Culloden Battlefield, aka Culloden Moor, Inverness-shire.  →  “The Outlander action is all leading up to the bloody Battle of Culloden in 1746. More than 1,200 men were killed in the defeat of the Jacobite clans.” Source: photo caption excerpt http://www.travelchannel.com/interests/arts-and-culture/photos/get-inside-outlander-on-a-tour-through-scotland/page/14. This final battle, while not depicted in the book, will be portrayed in the STARZ show during series 3, which is based on the third book Voyager. Culloden visitor centre stewards, battle and Jacobite scholars, descendants of Scotch soldiers and their families, British historians, Outlander fans, Outlander STARZ cast and crew, and Scots citizens–in short, many, many people no doubt all eagerly anticipate this unique project coming to fruition.

I know it will be unforgettable, and I hope it will bring even more people to this historic site that has long been at the center of Scottish cultural identity and its dramatic transformation.

The most prominent inclusion of Jacobite Rising history in the Outlander series comes in the form of weaving its facts throughout the story. To her fans, Diana Gabaldon’s research prowess is legendary, and the show has followed her lead with excellent historical accuracy and detail, in everything from herbs to weapons to period architecture to literal embroidery on costumes (with a few intentional nods to the 1940s in Claire’s 1740s French dresses) and furnishings.

Plot elements such as an inside look at the rebel cause in series 1, discussions and decisions by Clans Mackenzie and Fraser in both series about political loyalties, mention and depiction of the battles of Prestonpans and Falkirk, and Claire and Frank’s talk of Jacobite history both on and off the battlefield in the 1940s all merge into that complex tapestry.

In 1743, smiling after Claire’s joke, Jamie casually mentions the Mackenzie rent party’s approach to Culloden Moor. Triggered by this, Claire suddenly recalls her sad visit there with Frank, circa 1945. “What of these Mackenzie men? How many [would] die on that bloody moor?” Having begun to bond with them over the past few weeks, she now fears for their lives, with a growing sense of helplessness.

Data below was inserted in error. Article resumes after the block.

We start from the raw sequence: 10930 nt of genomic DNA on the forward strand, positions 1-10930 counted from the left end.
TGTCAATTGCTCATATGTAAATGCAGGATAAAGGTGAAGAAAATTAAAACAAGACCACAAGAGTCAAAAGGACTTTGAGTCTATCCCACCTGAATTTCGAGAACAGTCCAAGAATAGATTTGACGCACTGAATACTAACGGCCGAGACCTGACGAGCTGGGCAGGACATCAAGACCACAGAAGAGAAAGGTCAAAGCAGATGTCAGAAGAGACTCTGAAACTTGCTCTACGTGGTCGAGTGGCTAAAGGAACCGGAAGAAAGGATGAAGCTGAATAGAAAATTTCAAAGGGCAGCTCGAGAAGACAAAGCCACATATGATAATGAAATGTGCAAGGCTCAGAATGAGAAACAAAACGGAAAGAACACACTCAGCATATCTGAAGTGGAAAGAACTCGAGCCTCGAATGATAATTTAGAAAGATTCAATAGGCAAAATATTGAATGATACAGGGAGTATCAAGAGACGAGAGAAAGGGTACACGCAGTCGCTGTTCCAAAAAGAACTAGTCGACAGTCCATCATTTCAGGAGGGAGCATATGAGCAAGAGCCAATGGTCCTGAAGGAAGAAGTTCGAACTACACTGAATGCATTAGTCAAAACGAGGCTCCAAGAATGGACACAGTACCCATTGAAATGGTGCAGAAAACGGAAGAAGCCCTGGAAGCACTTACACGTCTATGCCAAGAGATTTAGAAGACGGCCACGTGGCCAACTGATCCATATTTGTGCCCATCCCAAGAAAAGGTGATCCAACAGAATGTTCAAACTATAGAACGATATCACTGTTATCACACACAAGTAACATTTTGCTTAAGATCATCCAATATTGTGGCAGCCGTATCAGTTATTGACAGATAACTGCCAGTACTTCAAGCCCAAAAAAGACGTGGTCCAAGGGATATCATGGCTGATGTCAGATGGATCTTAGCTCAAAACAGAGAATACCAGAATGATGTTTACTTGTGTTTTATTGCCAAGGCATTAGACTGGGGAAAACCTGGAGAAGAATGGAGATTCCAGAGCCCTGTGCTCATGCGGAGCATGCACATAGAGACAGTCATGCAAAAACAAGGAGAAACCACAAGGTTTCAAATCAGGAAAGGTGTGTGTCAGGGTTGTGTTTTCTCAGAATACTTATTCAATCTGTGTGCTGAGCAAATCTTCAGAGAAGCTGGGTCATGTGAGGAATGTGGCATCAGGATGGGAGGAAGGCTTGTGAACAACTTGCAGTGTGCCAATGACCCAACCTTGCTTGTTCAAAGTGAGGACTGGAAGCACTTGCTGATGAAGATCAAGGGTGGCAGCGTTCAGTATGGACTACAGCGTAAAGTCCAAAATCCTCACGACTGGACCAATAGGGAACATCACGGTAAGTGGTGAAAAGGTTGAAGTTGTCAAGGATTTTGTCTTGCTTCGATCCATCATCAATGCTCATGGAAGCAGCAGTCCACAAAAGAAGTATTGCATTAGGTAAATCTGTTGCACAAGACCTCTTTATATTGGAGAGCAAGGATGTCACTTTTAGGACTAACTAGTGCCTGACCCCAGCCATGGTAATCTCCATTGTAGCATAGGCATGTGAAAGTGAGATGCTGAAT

The must-see visitor centre combines access to the field with a state-of-the-art, immersion museum experience, complete with dozens upon dozens of primary accounts conveyed in both textual and audio commentary and a four-wall motion picture re-enactment of the battle itself. The museum is designed for the visitor to receive and absorb a robust before, during, and after depiction of Scotland’s last war for freedom, before stepping outside for the most fundamental evidence of its high costs.

Inside, you learn about the Jacobite Rising of 1745 from its inception, with dual-corridor pathways providing both the government and Jacobite perspectives leading up to the war, along with intricate Battle of Culloden statistical and social details, and a comprehensive portrayal of the prolonged aftermath. This is one of the best places to learn a substantial amount about Bonnie Prince Charlie in particular. The centre has also taken pains to ensure Gaelic language representation throughout the museum and on field kiosks.

A dark hallway allows you to hear what each side had to say about the failed Night March before the battle. After viewing the graphic re-enactment film complete with sound effects (think 3D Saving Private Ryan cinematography), don’t miss the excellent aerial-view digital model of troop movements with audio narration. The same room displays artifacts that were found on the battlefield and examples of swords, pistols, rifles, dirks, mortars, and cannons used in the fight.

Next, you can walk the moor, view the memorial cairn, grave stones, flags, and other battlefield features, and better imagine what it must really have been like. Pay your respects at the Clan Fraser memorial stone, which resides directly opposite the memorial cairn, among a series of clan memorial stones. More often than not, many of these will be graced with flowers and other tokens of remembrance.

The land is relatively flat but expansive, so budget your time for the trek. Go early if you intend to add another attraction on the same day, but I recommend light, short, and upbeat follow-up–something purely entertaining and relaxing or mostly physical, such as a beach picnic, river cruise, whisky tasting, tea time, train ride, horseback ride, or bagpipe show.

Actually, you might want to make a firm plan for the whisky. The Culloden historical experience, though fascinating and engaging, is a top-notch example of the ultimate sobering agent. However, despite one myth, birds do indeed sing on the moor–I made a point of listening for them after reading that somewhere. Our visit also featured two beautiful horses grazing the moor and watching over the fallen.